LaSalle Street Cultural Corridor

Small Center partnered with cultural organizations along LaSalle Street to highlight and promote the historic and cultural assets of the Central City neighborhood and their importance in New Orleans.

Project Dates

January 2014–May 2015


The LaSalle Corridor in Central City is richly layered with historic places and events; from the early nineteenth century to the Civil Rights Era, it has reflected and helped to define the African American experience in New Orleans. The narratives of LaSalle are those of reconstruction and Jim Crow, the challenges of the civil rights movement in the Deep South, and the promise and the limitations of public housing and the Great Society. Central City is known for its culture-bearers, including artists, musicians who got their start playing at the Dew Drop Inn, and of course the uptown tribes of the Mardi Gras Indians.

Redevelopment of this corridor is an on-going process, combining grassroots and top-down efforts to revitalize a unique street that features historic, cultural, and economic sites intermixed with residential lots. At its high point in the 1940s and ’50s LaSalle was a locus for African-American entrepreneurs, musicians, and political and social activists. As redevelopment brings change to the neighborhood, it is important to highlight the importance of and ensure the preservation of the cultural institutions that define LaSalle and Central City.

Small Center Engagement

Small Center worked with a robust, interdisciplinary team including Harmony Neighborhood Development, LSU’s Robert Reich School of Landscape Architecture, the University of New Orleans, the Mardi Gras Indian Council, and others. The team conducted historic research, gathered stories from local residents at public meetings, and surveyed the corridor to identify possible locations for community-led development opportunities, and to understand the needs of local businesses and residents.

Partner Organization

Legendary Chief Robbe (Robert Lee) founded The Mardi Gras Indian Council in 1985 to represent the Mardi Gras Indian tribes and preserve the unique New Orleans tradition of “masking Indian.”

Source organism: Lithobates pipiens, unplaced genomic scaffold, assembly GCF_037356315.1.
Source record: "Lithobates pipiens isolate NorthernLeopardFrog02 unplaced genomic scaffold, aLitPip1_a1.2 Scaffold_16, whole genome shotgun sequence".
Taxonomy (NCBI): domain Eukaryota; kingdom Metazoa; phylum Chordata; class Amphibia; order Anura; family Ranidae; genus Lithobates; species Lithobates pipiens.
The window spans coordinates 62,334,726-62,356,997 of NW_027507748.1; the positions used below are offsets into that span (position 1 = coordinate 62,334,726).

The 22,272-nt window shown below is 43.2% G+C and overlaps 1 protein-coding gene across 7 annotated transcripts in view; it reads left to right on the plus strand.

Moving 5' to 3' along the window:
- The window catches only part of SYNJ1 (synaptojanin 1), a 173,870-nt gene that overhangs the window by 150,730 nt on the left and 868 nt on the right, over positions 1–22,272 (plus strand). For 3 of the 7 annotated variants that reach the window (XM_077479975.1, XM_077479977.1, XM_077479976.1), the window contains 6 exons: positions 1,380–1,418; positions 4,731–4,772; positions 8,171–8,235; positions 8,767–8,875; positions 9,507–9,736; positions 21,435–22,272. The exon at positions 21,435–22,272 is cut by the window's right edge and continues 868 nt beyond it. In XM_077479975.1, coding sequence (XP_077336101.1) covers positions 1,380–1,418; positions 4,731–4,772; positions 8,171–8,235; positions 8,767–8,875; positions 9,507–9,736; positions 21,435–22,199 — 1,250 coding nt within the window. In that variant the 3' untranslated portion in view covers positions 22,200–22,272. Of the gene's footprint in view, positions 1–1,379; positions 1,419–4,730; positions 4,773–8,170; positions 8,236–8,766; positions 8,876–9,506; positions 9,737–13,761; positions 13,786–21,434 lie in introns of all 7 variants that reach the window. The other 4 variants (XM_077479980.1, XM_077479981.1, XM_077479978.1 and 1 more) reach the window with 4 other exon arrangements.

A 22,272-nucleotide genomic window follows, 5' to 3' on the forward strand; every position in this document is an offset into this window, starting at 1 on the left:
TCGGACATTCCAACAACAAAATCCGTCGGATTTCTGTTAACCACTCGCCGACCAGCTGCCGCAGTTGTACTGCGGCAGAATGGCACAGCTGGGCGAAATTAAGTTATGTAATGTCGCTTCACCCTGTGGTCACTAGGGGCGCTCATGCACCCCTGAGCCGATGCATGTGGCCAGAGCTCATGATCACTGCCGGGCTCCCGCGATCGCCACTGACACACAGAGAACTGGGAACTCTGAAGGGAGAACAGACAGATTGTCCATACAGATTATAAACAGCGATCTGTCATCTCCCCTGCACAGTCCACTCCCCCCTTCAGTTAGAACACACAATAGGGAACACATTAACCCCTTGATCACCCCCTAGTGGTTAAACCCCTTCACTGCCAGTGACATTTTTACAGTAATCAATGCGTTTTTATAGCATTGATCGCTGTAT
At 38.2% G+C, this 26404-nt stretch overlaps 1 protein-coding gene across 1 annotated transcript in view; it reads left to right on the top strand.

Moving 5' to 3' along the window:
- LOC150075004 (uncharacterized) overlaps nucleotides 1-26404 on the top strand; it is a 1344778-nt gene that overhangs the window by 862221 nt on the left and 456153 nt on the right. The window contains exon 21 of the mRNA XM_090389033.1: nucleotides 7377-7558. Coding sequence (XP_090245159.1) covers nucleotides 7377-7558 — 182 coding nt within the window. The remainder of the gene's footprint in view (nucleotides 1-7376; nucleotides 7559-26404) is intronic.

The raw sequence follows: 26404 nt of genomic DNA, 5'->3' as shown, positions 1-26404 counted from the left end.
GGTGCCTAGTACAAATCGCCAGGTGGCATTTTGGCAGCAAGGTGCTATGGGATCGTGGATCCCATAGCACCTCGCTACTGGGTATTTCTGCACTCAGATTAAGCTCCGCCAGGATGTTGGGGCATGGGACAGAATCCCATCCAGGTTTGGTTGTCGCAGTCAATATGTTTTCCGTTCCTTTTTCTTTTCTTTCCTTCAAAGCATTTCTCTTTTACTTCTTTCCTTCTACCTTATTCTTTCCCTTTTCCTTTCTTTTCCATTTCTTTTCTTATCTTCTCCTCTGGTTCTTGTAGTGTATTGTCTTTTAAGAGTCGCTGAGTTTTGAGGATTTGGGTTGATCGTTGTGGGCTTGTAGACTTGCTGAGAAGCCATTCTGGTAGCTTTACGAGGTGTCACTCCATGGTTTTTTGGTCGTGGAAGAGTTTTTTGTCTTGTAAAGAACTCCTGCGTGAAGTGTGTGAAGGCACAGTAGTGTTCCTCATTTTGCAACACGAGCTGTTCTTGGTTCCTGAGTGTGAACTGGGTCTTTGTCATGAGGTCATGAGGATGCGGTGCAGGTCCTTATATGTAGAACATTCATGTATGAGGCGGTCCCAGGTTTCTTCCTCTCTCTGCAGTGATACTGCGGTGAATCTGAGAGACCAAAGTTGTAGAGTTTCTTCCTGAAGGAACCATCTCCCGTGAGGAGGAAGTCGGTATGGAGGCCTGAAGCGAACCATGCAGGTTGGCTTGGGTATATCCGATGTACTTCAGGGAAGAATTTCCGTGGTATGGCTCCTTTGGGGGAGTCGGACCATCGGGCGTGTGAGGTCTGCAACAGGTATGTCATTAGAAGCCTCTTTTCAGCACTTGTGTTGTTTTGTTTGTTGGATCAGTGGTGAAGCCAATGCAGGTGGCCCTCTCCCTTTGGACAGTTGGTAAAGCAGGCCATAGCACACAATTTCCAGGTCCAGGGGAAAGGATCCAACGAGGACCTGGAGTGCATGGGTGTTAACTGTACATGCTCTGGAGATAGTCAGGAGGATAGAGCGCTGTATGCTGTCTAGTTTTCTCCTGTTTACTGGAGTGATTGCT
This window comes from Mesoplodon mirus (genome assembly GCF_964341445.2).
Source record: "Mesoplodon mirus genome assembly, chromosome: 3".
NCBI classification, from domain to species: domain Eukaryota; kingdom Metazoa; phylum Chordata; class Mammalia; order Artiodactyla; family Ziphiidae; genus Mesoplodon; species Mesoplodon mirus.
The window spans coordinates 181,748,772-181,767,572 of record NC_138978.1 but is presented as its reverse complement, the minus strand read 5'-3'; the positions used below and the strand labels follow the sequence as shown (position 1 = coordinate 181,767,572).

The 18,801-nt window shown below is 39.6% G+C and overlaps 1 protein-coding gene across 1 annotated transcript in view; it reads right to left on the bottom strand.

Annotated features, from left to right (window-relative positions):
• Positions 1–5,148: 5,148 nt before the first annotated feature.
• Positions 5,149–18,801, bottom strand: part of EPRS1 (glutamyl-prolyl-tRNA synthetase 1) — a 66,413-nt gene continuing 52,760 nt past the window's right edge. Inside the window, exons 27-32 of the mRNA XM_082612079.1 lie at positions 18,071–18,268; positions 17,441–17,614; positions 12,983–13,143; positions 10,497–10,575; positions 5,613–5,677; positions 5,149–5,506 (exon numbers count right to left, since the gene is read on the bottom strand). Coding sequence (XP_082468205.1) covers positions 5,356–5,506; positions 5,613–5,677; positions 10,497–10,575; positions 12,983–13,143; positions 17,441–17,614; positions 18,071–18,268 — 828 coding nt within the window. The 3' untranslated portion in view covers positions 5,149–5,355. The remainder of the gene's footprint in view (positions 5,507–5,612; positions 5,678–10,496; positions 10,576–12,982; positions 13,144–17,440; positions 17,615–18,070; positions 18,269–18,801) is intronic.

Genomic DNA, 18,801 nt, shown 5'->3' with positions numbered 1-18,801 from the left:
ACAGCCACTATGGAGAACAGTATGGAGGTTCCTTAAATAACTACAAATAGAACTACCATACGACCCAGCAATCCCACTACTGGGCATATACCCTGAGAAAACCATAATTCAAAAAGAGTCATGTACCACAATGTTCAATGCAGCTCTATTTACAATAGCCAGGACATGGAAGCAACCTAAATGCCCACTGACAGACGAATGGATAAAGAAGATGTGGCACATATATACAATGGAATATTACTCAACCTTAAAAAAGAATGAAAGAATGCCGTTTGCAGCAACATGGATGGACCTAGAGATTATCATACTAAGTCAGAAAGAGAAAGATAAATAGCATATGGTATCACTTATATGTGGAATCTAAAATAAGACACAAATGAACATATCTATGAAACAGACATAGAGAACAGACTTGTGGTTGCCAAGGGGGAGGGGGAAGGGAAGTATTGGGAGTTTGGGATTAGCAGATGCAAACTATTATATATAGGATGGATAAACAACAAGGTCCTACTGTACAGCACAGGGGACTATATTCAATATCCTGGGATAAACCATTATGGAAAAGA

Harmony Neighborhood Development was established in 1998 by a coalition of partners committed to re-energizing the city’s social, physical, and economic landscape.


The project allowed cultural organizations along LaSalle Street promote the importance of the corridor to Central City and all of New Orleans. Click here to see a summary document. The study also informed Small Center’s collaboration with the Mardi Gras Indian Council to create a vision for a Mardi Gras Indian Cultural Campus.


Mardi Gras Indian Council

  • Bertrand Butler
  • Chief Howard Miller
  • Chief Tyrone Casby

Harmony Neighborhood Redevelopment

  • Una Anderson
  • Charles Cutno
  • Michael Hellier

LSU School of Landscape Architecture

  • Austin Allen

University of New Orleans

  • Amy Eulmer
  • Kristyna Jones
  • Kim Mosby


Foundation for Louisiana

  • Alfredo Cruz
  • Flozell Daniels
  • Lucinda Flowers

Team Members

Project Leads

  • Maurice Cox (Design Lead)
  • Nick Jenisch (Project Manager)


  • Jenny Renn Key
  • Kossen Miller (LSU)
  • Matty Williams (LSU)


  • Sue Mobley
  • Maggie Hansen
  • Emilie Taylor Welty
  • John Coyle
  • Dozenia Marshall


  • Foundation for Louisiana
  • National Endowment for the Arts

Special Thanks

  • Bertrand Butler